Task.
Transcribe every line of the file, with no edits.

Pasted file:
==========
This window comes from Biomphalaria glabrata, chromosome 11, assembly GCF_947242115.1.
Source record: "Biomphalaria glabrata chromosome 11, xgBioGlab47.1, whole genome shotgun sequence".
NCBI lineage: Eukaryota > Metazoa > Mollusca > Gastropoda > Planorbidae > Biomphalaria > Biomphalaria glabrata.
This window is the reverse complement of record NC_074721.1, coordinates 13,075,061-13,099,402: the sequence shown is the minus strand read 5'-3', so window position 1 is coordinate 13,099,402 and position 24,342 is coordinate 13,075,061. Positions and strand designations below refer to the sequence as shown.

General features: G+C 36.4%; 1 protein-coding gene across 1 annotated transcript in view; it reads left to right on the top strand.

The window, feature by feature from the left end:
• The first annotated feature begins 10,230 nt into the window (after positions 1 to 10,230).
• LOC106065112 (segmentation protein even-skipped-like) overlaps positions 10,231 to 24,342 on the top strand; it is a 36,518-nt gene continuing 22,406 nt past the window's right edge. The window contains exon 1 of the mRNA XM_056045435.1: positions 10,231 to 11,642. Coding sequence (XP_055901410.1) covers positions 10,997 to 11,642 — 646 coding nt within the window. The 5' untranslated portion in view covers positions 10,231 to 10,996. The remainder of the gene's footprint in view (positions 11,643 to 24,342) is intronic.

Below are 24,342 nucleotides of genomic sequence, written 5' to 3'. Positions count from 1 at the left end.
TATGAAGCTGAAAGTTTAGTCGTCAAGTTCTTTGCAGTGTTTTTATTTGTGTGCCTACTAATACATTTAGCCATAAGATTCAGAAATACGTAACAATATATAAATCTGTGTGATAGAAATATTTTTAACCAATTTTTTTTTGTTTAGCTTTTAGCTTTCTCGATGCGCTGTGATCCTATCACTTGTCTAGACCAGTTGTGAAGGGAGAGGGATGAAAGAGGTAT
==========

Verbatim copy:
This window comes from Biomphalaria glabrata, chromosome 11, assembly GCF_947242115.1.
Source record: "Biomphalaria glabrata chromosome 11, xgBioGlab47.1, whole genome shotgun sequence".
NCBI lineage: Eukaryota > Metazoa > Mollusca > Gastropoda > Planorbidae > Biomphalaria > Biomphalaria glabrata.
This window is the reverse complement of record NC_074721.1, coordinates 13,075,061-13,099,402: the sequence shown is the minus strand read 5'-3', so window position 1 is coordinate 13,099,402 and position 24,342 is coordinate 13,075,061. Positions and strand designations below refer to the sequence as shown.

General features: G+C 36.4%; 1 protein-coding gene across 1 annotated transcript in view; it reads left to right on the top strand.

The window, feature by feature from the left end:
• The first annotated feature begins 10,230 nt into the window (after positions 1 to 10,230).
• LOC106065112 (segmentation protein even-skipped-like) overlaps positions 10,231 to 24,342 on the top strand; it is a 36,518-nt gene continuing 22,406 nt past the window's right edge. The window contains exon 1 of the mRNA XM_056045435.1: positions 10,231 to 11,642. Coding sequence (XP_055901410.1) covers positions 10,997 to 11,642 — 646 coding nt within the window. The 5' untranslated portion in view covers positions 10,231 to 10,996. The remainder of the gene's footprint in view (positions 11,643 to 24,342) is intronic.

Below are 24,342 nucleotides of genomic sequence, written 5' to 3'. Positions count from 1 at the left end.
TATGAAGCTGAAAGTTTAGTCGTCAAGTTCTTTGCAGTGTTTTTATTTGTGTGCCTACTAATACATTTAGCCATAAGATTCAGAAATACGTAACAATATATAAATCTGTGTGATAGAAATATTTTTAACCAATTTTTTTTTGTTTAGCTTTTAGCTTTCTCGATGCGCTGTGATCCTATCACTTGTCTAGACCAGTTGTGAAGGGAGAGGGATGAAAGAGGTAT